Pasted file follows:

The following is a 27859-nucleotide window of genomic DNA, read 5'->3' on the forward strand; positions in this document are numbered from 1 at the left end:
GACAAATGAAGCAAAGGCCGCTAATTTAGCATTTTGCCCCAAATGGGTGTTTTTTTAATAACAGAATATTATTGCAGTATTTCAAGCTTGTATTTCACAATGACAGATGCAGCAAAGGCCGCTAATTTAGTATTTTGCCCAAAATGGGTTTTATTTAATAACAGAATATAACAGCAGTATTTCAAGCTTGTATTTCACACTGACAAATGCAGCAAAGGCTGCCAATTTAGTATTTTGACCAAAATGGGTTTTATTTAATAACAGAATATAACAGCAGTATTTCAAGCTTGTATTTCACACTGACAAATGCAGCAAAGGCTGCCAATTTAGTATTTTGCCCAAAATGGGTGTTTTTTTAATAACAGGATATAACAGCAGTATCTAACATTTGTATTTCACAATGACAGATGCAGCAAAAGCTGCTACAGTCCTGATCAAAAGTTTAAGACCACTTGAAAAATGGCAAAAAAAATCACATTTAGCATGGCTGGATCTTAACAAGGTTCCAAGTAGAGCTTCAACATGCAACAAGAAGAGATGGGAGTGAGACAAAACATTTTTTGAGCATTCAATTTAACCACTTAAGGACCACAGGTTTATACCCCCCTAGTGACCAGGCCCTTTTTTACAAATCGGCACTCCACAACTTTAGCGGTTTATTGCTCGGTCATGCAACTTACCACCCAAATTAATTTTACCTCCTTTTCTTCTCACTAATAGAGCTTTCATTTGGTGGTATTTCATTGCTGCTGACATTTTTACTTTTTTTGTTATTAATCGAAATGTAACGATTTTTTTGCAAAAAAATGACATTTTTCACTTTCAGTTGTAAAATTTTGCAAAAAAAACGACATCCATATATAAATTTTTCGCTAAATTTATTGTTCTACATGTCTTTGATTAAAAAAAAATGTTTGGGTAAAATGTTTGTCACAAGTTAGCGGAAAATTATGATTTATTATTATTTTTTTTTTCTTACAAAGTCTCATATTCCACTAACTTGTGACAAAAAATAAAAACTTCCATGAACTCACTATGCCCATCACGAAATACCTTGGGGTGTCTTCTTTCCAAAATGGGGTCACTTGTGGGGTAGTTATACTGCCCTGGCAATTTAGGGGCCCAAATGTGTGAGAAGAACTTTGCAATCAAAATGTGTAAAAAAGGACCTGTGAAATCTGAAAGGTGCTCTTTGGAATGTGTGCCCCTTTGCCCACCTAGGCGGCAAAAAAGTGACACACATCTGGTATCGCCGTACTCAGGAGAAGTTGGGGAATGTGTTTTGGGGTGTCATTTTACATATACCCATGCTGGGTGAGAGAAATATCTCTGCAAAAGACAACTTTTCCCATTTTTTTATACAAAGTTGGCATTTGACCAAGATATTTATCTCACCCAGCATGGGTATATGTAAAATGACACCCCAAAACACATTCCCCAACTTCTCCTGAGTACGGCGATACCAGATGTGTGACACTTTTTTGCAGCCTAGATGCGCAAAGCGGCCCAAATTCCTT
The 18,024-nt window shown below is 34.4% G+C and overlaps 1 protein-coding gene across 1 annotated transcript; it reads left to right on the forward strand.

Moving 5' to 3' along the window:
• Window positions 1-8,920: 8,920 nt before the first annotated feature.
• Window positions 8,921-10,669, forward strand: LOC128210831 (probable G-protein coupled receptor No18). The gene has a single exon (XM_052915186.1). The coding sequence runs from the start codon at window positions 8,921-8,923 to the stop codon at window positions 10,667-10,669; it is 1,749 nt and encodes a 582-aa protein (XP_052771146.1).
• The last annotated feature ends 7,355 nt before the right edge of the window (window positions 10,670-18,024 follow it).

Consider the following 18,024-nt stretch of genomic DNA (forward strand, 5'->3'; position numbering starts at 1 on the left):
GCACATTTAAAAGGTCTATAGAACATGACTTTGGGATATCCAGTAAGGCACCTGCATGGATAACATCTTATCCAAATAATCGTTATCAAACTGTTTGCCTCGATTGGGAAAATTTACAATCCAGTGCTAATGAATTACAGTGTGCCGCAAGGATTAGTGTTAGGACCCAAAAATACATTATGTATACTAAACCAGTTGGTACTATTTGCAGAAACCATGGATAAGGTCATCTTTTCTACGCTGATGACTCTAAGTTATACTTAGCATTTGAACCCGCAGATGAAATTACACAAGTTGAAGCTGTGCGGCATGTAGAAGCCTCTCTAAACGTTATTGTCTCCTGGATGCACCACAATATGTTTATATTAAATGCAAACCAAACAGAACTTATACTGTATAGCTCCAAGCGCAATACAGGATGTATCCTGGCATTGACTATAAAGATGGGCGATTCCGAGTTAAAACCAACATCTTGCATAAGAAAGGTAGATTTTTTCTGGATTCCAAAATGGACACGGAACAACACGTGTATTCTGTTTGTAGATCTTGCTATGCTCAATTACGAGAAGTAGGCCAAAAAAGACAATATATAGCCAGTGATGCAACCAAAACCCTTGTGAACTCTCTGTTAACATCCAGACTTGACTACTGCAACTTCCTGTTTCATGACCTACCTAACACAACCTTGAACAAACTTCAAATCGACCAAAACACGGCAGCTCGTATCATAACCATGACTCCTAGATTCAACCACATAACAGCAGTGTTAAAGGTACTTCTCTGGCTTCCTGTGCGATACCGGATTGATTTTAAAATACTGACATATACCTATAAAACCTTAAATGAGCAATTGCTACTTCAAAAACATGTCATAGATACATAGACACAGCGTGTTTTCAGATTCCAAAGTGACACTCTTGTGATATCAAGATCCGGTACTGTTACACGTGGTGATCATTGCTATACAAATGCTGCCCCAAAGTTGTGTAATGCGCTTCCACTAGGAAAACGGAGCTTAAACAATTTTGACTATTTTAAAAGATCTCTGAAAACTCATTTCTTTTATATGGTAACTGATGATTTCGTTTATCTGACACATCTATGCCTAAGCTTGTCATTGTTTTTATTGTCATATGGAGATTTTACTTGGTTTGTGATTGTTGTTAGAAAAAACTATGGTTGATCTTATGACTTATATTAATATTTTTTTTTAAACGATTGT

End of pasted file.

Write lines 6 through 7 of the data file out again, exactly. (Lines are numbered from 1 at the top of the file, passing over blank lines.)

• Window positions 8,921-10,669, forward strand: LOC128210831 (probable G-protein coupled receptor No18). The gene has a single exon (XM_052915186.1). The coding sequence runs from the start codon at window positions 8,921-8,923 to the stop codon at window positions 10,667-10,669; it is 1,749 nt and encodes a 582-aa protein (XP_052771146.1).
• The last annotated feature ends 7,355 nt before the right edge of the window (window positions 10,670-18,024 follow it).